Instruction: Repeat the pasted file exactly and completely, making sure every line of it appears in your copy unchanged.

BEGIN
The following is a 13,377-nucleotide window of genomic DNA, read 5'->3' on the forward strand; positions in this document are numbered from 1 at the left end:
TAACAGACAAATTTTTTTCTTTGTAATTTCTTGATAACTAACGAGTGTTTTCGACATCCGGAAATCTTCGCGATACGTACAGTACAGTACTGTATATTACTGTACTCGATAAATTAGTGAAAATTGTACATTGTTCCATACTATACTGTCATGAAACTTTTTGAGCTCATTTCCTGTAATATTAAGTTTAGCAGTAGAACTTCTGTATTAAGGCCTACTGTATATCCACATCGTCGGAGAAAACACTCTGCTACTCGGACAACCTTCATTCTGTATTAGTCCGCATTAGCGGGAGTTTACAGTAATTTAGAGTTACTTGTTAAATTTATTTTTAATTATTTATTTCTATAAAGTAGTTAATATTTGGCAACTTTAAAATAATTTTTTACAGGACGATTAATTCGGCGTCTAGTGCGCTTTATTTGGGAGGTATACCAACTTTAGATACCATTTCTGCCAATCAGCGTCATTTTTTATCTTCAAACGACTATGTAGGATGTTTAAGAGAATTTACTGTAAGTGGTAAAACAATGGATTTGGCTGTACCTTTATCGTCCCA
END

The following is a 13,377-nucleotide window of genomic DNA, read 5'->3' on the forward strand; positions in this document are numbered from 1 at the left end:
TAACAGACAAATTTTTTTCTTTGTAATTTCTTGATAACTAACGAGTGTTTTCGACATCCGGAAATCTTCGCGATACGTACAGTACAGTACTGTATATTACTGTACTCGATAAATTAGTGAAAATTGTACATTGTTCCATACTATACTGTCATGAAACTTTTTGAGCTCATTTCCTGTAATATTAAGTTTAGCAGTAGAACTTCTGTATTAAGGCCTACTGTATATCCACATCGTCGGAGAAAACACTCTGCTACTCGGACAACCTTCATTCTGTATTAGTCCGCATTAGCGGGAGTTTACAGTAATTTAGAGTTACTTGTTAAATTTATTTTTAATTATTTATTTCTATAAAGTAGTTAATATTTGGCAACTTTAAAATAATTTTTTACAGGACGATTAATTCGGCGTCTAGTGCGCTTTATTTGGGAGGTATACCAACTTTAGATACCATTTCTGCCAATCAGCGTCATTTTTTATCTTCAAACGACTATGTAGGATGTTTAAGAGAATTTACTGTAAGTGGTAAAACAATGGATTTGGCTGTACCTTTATCGTCCCA